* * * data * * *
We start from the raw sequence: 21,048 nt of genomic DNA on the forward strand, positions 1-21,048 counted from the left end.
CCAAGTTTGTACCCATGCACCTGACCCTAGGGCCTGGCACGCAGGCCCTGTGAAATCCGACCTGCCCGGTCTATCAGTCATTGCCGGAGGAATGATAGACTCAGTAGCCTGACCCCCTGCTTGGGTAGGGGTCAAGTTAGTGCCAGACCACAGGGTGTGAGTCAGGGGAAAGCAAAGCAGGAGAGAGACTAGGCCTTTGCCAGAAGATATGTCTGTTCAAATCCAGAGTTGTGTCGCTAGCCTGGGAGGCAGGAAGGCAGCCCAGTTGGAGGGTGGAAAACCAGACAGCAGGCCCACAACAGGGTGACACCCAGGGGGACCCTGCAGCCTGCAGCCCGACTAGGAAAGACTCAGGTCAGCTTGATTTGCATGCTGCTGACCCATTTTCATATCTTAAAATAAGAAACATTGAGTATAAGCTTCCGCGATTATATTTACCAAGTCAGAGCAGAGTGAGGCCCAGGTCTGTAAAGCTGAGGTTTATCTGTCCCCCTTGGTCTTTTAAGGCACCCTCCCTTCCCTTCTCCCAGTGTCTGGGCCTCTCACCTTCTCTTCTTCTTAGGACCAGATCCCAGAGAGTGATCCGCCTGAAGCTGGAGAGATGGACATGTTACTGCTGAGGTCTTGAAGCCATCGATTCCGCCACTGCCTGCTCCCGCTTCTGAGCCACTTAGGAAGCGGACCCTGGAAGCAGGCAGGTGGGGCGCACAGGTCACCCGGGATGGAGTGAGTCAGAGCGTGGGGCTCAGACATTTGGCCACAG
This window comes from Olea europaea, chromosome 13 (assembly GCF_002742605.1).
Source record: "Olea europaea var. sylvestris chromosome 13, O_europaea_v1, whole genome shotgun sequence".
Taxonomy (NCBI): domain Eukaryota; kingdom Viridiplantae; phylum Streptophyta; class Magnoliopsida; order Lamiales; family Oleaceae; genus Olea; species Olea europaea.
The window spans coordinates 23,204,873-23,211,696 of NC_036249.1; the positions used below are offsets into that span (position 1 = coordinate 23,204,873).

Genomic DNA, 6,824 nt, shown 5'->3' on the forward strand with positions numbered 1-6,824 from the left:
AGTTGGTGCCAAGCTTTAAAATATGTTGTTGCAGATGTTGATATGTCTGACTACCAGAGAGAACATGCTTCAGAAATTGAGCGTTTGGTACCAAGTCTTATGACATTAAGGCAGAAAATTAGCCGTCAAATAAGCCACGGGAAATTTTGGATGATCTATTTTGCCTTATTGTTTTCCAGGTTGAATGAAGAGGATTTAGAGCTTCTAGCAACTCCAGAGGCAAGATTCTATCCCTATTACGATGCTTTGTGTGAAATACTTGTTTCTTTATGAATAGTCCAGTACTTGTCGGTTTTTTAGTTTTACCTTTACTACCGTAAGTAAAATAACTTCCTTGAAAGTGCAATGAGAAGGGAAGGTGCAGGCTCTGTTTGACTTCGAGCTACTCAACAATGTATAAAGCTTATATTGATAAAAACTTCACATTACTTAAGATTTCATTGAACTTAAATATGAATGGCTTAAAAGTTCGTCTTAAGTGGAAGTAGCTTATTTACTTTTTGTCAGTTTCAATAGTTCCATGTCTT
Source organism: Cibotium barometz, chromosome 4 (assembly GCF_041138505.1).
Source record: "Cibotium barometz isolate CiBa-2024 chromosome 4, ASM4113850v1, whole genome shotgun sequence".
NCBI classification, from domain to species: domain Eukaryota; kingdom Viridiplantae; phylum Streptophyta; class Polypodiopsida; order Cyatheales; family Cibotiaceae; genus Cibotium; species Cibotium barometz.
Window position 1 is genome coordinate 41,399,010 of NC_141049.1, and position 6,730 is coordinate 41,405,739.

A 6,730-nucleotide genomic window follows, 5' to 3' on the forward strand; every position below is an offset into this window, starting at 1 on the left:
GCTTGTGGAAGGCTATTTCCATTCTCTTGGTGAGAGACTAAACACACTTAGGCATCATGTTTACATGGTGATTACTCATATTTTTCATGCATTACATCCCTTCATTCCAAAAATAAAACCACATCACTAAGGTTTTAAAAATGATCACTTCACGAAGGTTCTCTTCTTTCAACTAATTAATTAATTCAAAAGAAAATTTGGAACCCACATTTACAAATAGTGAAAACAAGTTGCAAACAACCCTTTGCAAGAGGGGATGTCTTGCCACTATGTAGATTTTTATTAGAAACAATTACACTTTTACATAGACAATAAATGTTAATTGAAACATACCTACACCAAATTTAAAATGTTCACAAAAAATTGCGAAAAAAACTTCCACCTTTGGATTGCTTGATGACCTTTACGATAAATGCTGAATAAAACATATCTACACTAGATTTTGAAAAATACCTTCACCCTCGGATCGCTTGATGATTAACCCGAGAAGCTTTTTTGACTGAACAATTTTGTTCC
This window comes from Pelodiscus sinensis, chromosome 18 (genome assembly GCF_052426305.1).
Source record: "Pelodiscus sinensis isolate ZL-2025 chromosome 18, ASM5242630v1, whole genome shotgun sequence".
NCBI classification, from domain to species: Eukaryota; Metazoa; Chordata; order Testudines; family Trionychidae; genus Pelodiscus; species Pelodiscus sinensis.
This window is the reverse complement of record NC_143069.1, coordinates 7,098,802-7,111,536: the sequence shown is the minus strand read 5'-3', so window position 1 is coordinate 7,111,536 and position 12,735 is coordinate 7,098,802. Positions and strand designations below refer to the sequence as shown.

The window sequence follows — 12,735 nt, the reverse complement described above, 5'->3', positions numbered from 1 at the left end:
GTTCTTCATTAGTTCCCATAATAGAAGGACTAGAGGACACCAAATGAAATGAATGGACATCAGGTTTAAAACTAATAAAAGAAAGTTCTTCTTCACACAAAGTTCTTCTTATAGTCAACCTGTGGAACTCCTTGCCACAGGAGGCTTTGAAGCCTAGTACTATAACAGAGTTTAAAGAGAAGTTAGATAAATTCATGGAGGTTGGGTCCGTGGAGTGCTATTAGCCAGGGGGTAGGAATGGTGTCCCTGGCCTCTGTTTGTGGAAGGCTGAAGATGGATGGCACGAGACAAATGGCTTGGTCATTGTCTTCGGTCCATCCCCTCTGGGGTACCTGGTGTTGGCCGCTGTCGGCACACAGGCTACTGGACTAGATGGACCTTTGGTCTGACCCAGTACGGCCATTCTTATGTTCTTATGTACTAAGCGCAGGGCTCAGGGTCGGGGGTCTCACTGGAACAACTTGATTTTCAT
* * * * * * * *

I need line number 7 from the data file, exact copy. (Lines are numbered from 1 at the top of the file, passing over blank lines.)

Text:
Genomic DNA, 6,824 nt, shown 5'->3' on the forward strand with positions numbered 1-6,824 from the left: